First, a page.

The Cleveland Museum of Art Zuzana Rüžičová, harpsichord
Wednesday, April 10, 1985 Gartner Auditorium
Johann Sebastian Bach (1685-1975): English Suite No. 2 in A minor, S. 807 Prélude Allemande Courante Sarabande Bourrée I Bourréd II Gigue
JS Bach: Toccata in C minor, S. 911
JS Bach: Chromatic Fantasia and Fugue in D minor, S. 903 Fantasic Recitativo Fuga
JS Bach: French Suite No. 5 in G major, S. 816 Allemande Courante Sarabande Gavotte Bourrée Loure Gigue
JS Bach: Italian Concerto in F major, S. 971 (Allegro) Andante Presto
Program Notes by Judith Eckelmeyer
In his well-known monograph on the baroque era in music (Norton, 1947), Manfred Bukofzer devoted an entire section to Johann Sebastian Bach and one to Georg Friedrich Handel, the two giants with whom the period is said to end. The latter, in Bukofzer's terms, wrote music which "coordinated" the several national styles identifiable at the time, balancing recognizable traits from the predominating French and Italian "schools" in his own work. Bach, on the other hand, created music in which these national styles were "fused," in Bukofzer's words; that is, elements of Italian melodies, tonal harmonic clarity, and instrumental structures appeared in works that also contained aspects of French rhythm and ornamental graciousness; to these were added German contrapuntal writing and enriched harmonic idiom. Bach's commingling of the available resources of his generation penetrated virtually every type of composition he wrote, particularly in the realm of secular instrumental music. This concert is rich in examples of this fusion in works for the harpsichord, the quintessential baroque instrument.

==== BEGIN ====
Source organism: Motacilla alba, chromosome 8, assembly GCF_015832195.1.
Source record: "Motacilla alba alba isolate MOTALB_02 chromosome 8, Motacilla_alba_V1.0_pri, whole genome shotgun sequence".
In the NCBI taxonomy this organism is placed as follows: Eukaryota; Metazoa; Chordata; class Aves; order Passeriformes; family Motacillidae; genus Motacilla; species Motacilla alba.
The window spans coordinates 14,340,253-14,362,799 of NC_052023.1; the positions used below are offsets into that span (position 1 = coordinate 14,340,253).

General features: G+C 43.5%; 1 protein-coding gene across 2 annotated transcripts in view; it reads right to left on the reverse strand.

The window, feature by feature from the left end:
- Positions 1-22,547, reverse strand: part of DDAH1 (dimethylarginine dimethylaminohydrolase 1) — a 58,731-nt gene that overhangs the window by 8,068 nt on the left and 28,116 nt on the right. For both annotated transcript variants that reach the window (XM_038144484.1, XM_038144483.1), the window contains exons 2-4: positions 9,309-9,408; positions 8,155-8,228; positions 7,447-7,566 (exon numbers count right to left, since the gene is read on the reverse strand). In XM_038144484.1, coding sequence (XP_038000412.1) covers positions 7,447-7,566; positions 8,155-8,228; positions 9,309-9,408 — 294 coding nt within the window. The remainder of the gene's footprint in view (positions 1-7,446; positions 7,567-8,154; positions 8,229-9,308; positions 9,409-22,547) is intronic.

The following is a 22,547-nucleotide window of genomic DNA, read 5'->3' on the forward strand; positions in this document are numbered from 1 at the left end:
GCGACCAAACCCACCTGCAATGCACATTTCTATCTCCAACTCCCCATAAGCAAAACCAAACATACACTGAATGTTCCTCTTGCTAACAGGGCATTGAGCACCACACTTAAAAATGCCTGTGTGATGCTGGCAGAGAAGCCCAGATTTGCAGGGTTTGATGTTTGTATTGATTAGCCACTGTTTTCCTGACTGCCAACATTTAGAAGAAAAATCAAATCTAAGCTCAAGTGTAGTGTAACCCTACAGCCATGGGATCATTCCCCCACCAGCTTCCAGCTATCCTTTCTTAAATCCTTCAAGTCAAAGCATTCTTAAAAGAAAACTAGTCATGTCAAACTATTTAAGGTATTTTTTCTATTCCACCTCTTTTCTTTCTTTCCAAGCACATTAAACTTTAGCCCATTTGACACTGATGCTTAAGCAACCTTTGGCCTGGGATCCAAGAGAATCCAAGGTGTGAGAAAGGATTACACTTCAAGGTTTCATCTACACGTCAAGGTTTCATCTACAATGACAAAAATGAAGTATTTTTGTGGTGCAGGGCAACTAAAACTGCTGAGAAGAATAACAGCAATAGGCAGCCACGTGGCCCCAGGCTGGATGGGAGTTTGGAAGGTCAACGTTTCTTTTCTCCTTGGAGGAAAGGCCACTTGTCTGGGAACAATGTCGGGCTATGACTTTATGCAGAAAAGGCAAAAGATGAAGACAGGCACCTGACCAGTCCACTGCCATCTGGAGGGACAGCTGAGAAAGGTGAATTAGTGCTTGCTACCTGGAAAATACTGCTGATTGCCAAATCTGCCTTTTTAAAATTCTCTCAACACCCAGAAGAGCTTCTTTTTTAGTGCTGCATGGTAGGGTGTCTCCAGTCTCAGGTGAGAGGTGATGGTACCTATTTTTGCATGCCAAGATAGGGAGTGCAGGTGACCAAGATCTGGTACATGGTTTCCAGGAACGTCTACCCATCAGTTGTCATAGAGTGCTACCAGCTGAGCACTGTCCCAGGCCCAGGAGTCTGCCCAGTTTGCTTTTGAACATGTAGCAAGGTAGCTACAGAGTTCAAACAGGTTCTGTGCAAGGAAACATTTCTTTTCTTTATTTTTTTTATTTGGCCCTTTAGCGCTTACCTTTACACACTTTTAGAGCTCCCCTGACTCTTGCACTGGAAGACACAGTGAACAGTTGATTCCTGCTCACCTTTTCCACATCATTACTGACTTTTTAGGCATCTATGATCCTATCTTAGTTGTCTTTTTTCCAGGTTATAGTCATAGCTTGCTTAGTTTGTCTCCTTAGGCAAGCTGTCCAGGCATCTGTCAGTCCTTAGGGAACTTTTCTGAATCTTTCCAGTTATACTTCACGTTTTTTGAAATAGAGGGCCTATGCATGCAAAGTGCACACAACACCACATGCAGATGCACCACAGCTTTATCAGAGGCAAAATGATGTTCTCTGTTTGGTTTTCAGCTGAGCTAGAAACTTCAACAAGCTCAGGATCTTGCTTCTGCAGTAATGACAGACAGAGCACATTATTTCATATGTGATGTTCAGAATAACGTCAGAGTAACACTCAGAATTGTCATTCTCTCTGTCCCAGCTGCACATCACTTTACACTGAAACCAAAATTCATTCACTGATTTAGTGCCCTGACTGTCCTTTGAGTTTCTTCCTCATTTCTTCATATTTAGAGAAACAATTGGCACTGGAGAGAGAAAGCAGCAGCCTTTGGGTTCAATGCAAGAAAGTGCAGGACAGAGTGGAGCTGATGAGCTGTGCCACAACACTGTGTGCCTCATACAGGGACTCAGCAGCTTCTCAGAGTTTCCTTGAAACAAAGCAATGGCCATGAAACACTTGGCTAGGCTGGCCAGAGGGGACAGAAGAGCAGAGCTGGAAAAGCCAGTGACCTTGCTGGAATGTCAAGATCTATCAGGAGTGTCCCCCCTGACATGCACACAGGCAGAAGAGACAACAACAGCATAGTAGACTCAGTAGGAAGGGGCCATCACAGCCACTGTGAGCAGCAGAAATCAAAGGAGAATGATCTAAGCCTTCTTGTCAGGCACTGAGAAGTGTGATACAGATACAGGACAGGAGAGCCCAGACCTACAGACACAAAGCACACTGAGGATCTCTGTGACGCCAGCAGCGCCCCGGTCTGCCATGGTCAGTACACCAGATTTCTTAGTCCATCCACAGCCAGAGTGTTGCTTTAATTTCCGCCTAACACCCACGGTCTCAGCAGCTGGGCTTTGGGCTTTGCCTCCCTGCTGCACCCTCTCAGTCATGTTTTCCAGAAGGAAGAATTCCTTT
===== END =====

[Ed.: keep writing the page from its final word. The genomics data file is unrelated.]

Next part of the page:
We should note briefly that this evening's repertoire is almost entirely drawn from Bach's years as Capellmeister for Prince Leopold in the small court at Cöthen from 1717 to 1723. In this employment, Bach was responsible for providing mainly secular instrumental works. Among these were the Brandenburg Concertos, but there were also numerous works for the keyboard: pedagogical books such as the Clavier-Büchlein for his son Wilhelm Friedemann, which includes the Two- and Three-Part Inventions; the Well-Tempered Clavier; and two Clavier-Büchlein for his wife Anna Magdalena, the first of which included the first five French Suites. The English Suites were also begun during the Cöthen years and were completed in 1724 in Leipzig. Additionally, while in Cöthen, Bach wrote a number of independent characteristic keyboard works such as the Chromatic Fantasia and Fugue, other fantasias, and toccatas such as the C-minor.